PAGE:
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What you need to know about TinyMCE’s toolbar

Joe Robinson

August 3rd, 2021

Written by

Joe Robinson

Category

Design & UX

Tagged

Control over how your web application looks is essential. If you’re struggling, or fighting your way through an adversarial set of commands and HTML configurations just to get your rich text editor to look right... know that it doesn’t have to be that way.

When developing with TinyMCE, you can take control of how your toolbar looks, and customize it for your needs by adjusting a list of plugins.

How to take control of the Toolbar

The most direct way is to switch off the Toolbar by setting the toolbar: false function. The toolbar is now gone, and you don’t have to think about it anymore.

However, if your goal is designing something specific with your toolbar, you first need to change your rich text editor HTML from the false to true, and type in quotation marks (to make a string). Now you have an empty list waiting for you to select and include toolbar plugins.

For instance:

1) Add the “core” plugin “newdocument” into your string

2) Switch off the menubar. Your rich text editor HTML should look like this:

tinymce.init({
        selector: "textarea",
        plugins: [
            "<different plugins you want to use go here>"
        ],
        menubar: false,
        toolbar: "newdocument”

3) Load your application to see how it looks in a browser

These two methods are the most direct and expedient ways to take control of your TinyMCE toolbar.

The next step from here – and it’s a vital one – is to plan your toolbar design. To do that, we recommend taking a look at the core plugin list (if you haven’t already). Then, take some time to plan and write down what to put in your toolbar to make your build easier. 

There are also some more tips here on Blueprint about adapting the toolbar for your design needs. But If you haven’t already done so, first look at the core plugins on offer.

What are the TinyMCE core toolbar plugins?

We provide 37 individual plugins. There is some overlap, for example the formatselect core plugin contains the h1, h2, h3, h4, h5, and h6 core plugins inside it. Some of them create dropdown lists, and some are tools you can click on to transform text.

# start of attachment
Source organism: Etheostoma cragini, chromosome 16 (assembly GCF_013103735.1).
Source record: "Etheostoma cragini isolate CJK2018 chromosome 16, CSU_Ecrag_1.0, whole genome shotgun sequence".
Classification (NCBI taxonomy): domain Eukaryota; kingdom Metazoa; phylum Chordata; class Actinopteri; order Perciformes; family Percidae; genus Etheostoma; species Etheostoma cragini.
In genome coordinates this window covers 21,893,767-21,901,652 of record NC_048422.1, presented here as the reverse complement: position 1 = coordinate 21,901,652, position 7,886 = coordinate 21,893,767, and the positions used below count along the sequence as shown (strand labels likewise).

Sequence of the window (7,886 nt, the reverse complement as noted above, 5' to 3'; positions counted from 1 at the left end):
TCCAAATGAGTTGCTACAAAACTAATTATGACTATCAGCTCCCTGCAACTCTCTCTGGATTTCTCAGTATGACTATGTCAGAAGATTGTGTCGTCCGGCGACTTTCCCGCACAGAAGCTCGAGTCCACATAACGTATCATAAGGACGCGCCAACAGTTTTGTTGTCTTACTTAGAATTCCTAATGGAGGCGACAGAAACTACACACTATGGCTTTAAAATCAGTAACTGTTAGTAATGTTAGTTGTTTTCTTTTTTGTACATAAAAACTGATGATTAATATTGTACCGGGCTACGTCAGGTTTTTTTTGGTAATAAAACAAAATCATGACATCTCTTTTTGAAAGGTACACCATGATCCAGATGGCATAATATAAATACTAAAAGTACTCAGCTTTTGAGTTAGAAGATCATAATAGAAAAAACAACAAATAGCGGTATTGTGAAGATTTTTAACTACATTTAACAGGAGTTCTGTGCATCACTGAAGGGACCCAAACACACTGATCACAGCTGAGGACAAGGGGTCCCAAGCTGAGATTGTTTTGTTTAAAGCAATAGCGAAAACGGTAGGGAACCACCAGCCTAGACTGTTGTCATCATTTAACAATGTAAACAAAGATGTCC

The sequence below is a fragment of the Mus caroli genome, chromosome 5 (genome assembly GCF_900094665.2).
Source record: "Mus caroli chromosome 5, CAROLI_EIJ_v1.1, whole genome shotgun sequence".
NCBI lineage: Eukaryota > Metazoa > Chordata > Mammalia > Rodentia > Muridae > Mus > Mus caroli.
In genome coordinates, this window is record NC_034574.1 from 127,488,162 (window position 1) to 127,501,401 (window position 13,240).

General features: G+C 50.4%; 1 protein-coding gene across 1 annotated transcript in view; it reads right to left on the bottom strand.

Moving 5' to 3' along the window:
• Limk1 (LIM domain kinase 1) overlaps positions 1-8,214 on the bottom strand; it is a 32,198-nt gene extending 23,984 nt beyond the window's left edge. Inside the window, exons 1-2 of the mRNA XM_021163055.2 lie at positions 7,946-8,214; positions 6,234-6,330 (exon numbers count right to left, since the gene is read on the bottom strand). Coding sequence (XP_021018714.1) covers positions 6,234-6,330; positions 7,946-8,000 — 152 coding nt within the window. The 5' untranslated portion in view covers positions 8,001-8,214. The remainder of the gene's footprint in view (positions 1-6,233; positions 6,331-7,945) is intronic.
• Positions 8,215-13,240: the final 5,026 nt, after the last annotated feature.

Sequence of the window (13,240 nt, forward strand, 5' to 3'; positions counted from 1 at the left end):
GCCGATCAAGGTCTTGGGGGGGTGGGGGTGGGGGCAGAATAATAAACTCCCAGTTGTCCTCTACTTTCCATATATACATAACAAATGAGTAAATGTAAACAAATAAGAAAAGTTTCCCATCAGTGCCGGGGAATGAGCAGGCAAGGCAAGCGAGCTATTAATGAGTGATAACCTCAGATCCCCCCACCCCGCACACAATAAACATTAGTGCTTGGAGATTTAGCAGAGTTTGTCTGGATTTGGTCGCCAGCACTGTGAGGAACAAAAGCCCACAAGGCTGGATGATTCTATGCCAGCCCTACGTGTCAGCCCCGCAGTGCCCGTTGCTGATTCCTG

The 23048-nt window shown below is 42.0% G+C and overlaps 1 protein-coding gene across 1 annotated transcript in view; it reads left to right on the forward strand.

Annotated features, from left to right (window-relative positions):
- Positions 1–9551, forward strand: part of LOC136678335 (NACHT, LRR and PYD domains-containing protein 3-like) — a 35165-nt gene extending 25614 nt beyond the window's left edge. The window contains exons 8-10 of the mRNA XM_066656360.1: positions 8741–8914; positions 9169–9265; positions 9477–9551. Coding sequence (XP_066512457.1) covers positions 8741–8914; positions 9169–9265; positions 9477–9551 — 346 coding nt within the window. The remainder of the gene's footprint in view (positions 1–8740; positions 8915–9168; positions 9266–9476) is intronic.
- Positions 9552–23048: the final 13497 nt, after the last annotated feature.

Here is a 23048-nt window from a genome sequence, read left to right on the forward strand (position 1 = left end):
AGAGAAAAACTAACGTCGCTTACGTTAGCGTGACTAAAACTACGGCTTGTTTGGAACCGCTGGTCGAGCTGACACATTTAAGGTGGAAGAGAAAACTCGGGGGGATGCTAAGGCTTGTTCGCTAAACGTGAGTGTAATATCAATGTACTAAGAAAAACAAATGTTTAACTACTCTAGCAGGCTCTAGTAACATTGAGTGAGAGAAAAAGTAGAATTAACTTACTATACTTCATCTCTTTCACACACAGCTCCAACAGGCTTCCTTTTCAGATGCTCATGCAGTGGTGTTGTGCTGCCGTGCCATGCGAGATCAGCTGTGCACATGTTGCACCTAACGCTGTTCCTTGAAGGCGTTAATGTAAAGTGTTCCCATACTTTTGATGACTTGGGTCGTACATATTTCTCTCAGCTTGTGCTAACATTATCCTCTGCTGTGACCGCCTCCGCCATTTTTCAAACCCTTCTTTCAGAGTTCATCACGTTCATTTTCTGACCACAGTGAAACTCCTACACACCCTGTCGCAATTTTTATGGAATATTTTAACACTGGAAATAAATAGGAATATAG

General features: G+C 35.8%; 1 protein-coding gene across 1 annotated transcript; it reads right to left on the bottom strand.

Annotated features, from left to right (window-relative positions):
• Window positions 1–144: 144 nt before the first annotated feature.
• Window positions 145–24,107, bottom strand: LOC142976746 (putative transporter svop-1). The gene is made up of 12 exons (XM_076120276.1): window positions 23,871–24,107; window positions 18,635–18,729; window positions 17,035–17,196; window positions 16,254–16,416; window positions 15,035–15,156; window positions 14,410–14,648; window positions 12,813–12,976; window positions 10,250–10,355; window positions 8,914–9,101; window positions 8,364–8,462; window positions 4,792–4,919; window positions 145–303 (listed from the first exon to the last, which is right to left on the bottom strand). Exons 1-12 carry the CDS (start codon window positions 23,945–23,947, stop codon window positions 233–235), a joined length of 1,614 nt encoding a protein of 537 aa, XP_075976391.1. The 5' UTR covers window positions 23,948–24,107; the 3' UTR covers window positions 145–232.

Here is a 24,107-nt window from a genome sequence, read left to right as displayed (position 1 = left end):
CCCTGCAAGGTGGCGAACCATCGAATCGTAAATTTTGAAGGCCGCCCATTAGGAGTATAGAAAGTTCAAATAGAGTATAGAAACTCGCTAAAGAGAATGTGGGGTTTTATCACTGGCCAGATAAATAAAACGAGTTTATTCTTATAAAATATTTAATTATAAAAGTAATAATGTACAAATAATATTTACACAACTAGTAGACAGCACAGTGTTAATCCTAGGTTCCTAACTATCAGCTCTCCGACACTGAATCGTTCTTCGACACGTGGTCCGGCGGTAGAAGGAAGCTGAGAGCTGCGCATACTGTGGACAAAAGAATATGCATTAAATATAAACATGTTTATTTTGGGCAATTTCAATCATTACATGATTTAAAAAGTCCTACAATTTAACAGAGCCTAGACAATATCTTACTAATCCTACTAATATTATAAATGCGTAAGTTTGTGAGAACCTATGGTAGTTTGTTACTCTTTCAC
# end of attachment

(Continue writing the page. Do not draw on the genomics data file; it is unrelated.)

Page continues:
Why provide core rich text editor toolbar plugins?

Think of it this way: in hardware, Moore’s law says hardware storage capacity for computers doubles every 18 months. In rich text editor interface design, change happens slowly and irregularly.

Rich Text Editor toolbars and menus have remained unvaryingly similar since the mid-1970s, when Word Processor and GUI tools were established.

Because users expect to see similar tools across different applications, the TinyMCE toolbar conforms to the current toolbar standards seen across word processors and text entry spaces found everywhere online. 

So, in short, we provide a set of core toolbar plugins because it’s what application users expect to see. 

What do some of the core plugins look like?

Here’s some example rich text editor HTML, with three core plugins configured:

toolbar: "newdocument formatselect fontselect fontsizeselect";

And this results in the following toolbar:

An instance of TinyMCE with 3 basic plugins

This creates a new set of options for users to select from the toolbar. Here, we’ve taken control of the core plugins visible –creating a WYSIWYG editor that's designed for starting a new document, setting a font, adjusting the font size, and changing the format.

But, let’s be honest, it doesn’t look very good. 

To solve the appearance, there are icons that you can select to improve the appearance of your toolbar. Icons can help you not just take control of your toolbar, but enhance it to fit your application goals and user’s needs.

Control core plugins with icons

Consult the list of core plugin icons. Make sure you allow time to examine the list of icons, and decide which ones fit your application. Returning to the earlier example:

1. Include the toolbar_groups function in your TinyMCE init script

2. Write a name for the core plugin group = in this case “fontgroup”

toolbar: "newdocument",
        toolbar_groups: {
            fontgroup: {
             
            }
          },

3. Copy the name of the toolbar group into the toolbar function list 

toolbar: "newdocument fontgroup",

4. Inside the fontgroup, include your icon of choice
5. Specify the core plugins to include in the group

fontgroup: {
                icon: "settings",
                items: "formatselect fontselect fontsizeselect"
}

Then, open your rich text editor in a browser to see the results.

An instance of TinyMCE with the settings format

Where to from here?

It's possible to adjust the core behavior of the TinyMCE toolbar. Keep the list of core

plugins available on the toolbar nearby as you write your rich text editor HTML. The icon set is also handy to keep nearby when planning your web application. 

You can also sign up to get a free API key and test out for yourself how TinyMCE helps you take control of your toolbar.

Design
byJoe Robinson

Technical and creative writer, editor, and a TinyMCE advocate. An enthusiast for teamwork, open source software projects, and baking. Can often be found puzzling over obscure history, cryptic words, and lucid writing.

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